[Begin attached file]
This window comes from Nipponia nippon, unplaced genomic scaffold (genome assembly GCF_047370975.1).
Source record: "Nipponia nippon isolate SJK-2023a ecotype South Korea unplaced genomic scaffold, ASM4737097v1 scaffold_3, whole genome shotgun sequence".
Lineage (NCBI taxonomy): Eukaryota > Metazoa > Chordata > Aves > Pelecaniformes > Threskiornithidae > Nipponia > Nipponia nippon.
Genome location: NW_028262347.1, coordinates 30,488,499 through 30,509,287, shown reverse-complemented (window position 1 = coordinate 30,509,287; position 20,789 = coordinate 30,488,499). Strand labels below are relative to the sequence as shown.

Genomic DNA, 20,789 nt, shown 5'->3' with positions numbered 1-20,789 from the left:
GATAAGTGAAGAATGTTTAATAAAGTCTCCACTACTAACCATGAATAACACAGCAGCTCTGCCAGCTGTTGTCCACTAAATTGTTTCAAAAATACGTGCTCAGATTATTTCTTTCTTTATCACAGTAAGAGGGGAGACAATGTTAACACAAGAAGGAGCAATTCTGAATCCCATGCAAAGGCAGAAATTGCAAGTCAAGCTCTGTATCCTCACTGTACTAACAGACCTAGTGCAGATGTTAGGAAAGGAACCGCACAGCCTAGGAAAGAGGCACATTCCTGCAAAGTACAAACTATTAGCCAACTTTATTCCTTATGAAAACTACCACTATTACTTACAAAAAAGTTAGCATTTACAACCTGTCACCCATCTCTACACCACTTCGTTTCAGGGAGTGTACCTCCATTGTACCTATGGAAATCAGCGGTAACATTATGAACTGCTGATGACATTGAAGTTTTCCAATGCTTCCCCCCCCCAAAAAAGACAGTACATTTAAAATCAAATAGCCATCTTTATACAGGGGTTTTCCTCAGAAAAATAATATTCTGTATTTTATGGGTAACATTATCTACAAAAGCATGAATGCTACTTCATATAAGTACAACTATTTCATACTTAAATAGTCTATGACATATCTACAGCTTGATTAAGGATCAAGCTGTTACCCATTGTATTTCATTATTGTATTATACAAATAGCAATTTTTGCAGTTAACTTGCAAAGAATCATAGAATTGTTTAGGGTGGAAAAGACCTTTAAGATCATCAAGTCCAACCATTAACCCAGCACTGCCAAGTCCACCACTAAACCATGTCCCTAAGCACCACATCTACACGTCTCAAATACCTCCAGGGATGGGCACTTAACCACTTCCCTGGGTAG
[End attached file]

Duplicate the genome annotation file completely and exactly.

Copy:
This window comes from Nipponia nippon, unplaced genomic scaffold (genome assembly GCF_047370975.1).
Source record: "Nipponia nippon isolate SJK-2023a ecotype South Korea unplaced genomic scaffold, ASM4737097v1 scaffold_3, whole genome shotgun sequence".
Lineage (NCBI taxonomy): Eukaryota > Metazoa > Chordata > Aves > Pelecaniformes > Threskiornithidae > Nipponia > Nipponia nippon.
Genome location: NW_028262347.1, coordinates 30,488,499 through 30,509,287, shown reverse-complemented (window position 1 = coordinate 30,509,287; position 20,789 = coordinate 30,488,499). Strand labels below are relative to the sequence as shown.

Genomic DNA, 20,789 nt, shown 5'->3' with positions numbered 1-20,789 from the left:
GATAAGTGAAGAATGTTTAATAAAGTCTCCACTACTAACCATGAATAACACAGCAGCTCTGCCAGCTGTTGTCCACTAAATTGTTTCAAAAATACGTGCTCAGATTATTTCTTTCTTTATCACAGTAAGAGGGGAGACAATGTTAACACAAGAAGGAGCAATTCTGAATCCCATGCAAAGGCAGAAATTGCAAGTCAAGCTCTGTATCCTCACTGTACTAACAGACCTAGTGCAGATGTTAGGAAAGGAACCGCACAGCCTAGGAAAGAGGCACATTCCTGCAAAGTACAAACTATTAGCCAACTTTATTCCTTATGAAAACTACCACTATTACTTACAAAAAAGTTAGCATTTACAACCTGTCACCCATCTCTACACCACTTCGTTTCAGGGAGTGTACCTCCATTGTACCTATGGAAATCAGCGGTAACATTATGAACTGCTGATGACATTGAAGTTTTCCAATGCTTCCCCCCCCCAAAAAAGACAGTACATTTAAAATCAAATAGCCATCTTTATACAGGGGTTTTCCTCAGAAAAATAATATTCTGTATTTTATGGGTAACATTATCTACAAAAGCATGAATGCTACTTCATATAAGTACAACTATTTCATACTTAAATAGTCTATGACATATCTACAGCTTGATTAAGGATCAAGCTGTTACCCATTGTATTTCATTATTGTATTATACAAATAGCAATTTTTGCAGTTAACTTGCAAAGAATCATAGAATTGTTTAGGGTGGAAAAGACCTTTAAGATCATCAAGTCCAACCATTAACCCAGCACTGCCAAGTCCACCACTAAACCATGTCCCTAAGCACCACATCTACACGTCTCAAATACCTCCAGGGATGGGCACTTAACCACTTCCCTGGGTAG